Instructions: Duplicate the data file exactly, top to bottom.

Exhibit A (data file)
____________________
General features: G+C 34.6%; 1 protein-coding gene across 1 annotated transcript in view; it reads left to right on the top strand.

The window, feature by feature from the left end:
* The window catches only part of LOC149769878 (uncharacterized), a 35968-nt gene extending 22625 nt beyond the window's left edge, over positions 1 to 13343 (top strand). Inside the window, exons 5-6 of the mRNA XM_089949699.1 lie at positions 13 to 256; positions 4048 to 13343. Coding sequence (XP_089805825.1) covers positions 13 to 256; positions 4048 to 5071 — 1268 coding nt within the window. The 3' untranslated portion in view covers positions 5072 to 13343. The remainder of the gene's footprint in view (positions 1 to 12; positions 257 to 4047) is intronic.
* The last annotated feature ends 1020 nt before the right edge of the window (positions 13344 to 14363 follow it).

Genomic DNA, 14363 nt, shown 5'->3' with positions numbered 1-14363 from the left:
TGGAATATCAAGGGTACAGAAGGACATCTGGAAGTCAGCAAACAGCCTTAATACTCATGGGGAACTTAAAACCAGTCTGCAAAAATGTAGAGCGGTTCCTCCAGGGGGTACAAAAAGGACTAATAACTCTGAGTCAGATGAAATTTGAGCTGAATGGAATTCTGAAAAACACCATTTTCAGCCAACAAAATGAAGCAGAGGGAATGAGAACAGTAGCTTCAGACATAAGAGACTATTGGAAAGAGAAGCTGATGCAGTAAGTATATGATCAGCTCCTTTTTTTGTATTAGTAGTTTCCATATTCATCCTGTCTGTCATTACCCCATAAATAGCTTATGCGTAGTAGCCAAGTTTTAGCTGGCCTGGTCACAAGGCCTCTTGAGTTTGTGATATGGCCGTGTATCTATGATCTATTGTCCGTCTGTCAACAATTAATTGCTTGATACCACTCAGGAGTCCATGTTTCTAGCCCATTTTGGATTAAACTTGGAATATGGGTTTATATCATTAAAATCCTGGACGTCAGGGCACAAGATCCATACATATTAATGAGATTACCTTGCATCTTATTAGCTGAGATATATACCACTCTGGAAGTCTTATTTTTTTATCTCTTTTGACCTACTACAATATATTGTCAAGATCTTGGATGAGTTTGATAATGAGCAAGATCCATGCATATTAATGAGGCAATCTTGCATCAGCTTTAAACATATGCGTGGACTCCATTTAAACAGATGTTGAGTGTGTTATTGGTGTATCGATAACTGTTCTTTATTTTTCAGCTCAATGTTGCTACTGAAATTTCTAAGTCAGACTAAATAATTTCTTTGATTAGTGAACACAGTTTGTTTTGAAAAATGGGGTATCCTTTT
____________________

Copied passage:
General features: G+C 34.6%; 1 protein-coding gene across 1 annotated transcript in view; it reads left to right on the top strand.

The window, feature by feature from the left end:
* The window catches only part of LOC149769878 (uncharacterized), a 35968-nt gene extending 22625 nt beyond the window's left edge, over positions 1 to 13343 (top strand). Inside the window, exons 5-6 of the mRNA XM_089949699.1 lie at positions 13 to 256; positions 4048 to 13343. Coding sequence (XP_089805825.1) covers positions 13 to 256; positions 4048 to 5071 — 1268 coding nt within the window. The 3' untranslated portion in view covers positions 5072 to 13343. The remainder of the gene's footprint in view (positions 1 to 12; positions 257 to 4047) is intronic.
* The last annotated feature ends 1020 nt before the right edge of the window (positions 13344 to 14363 follow it).

Genomic DNA, 14363 nt, shown 5'->3' with positions numbered 1-14363 from the left:
TGGAATATCAAGGGTACAGAAGGACATCTGGAAGTCAGCAAACAGCCTTAATACTCATGGGGAACTTAAAACCAGTCTGCAAAAATGTAGAGCGGTTCCTCCAGGGGGTACAAAAAGGACTAATAACTCTGAGTCAGATGAAATTTGAGCTGAATGGAATTCTGAAAAACACCATTTTCAGCCAACAAAATGAAGCAGAGGGAATGAGAACAGTAGCTTCAGACATAAGAGACTATTGGAAAGAGAAGCTGATGCAGTAAGTATATGATCAGCTCCTTTTTTTGTATTAGTAGTTTCCATATTCATCCTGTCTGTCATTACCCCATAAATAGCTTATGCGTAGTAGCCAAGTTTTAGCTGGCCTGGTCACAAGGCCTCTTGAGTTTGTGATATGGCCGTGTATCTATGATCTATTGTCCGTCTGTCAACAATTAATTGCTTGATACCACTCAGGAGTCCATGTTTCTAGCCCATTTTGGATTAAACTTGGAATATGGGTTTATATCATTAAAATCCTGGACGTCAGGGCACAAGATCCATACATATTAATGAGATTACCTTGCATCTTATTAGCTGAGATATATACCACTCTGGAAGTCTTATTTTTTTATCTCTTTTGACCTACTACAATATATTGTCAAGATCTTGGATGAGTTTGATAATGAGCAAGATCCATGCATATTAATGAGGCAATCTTGCATCAGCTTTAAACATATGCGTGGACTCCATTTAAACAGATGTTGAGTGTGTTATTGGTGTATCGATAACTGTTCTTTATTTTTCAGCTCAATGTTGCTACTGAAATTTCTAAGTCAGACTAAATAATTTCTTTGATTAGTGAACACAGTTTGTTTTGAAAAATGGGGTATCCTTTT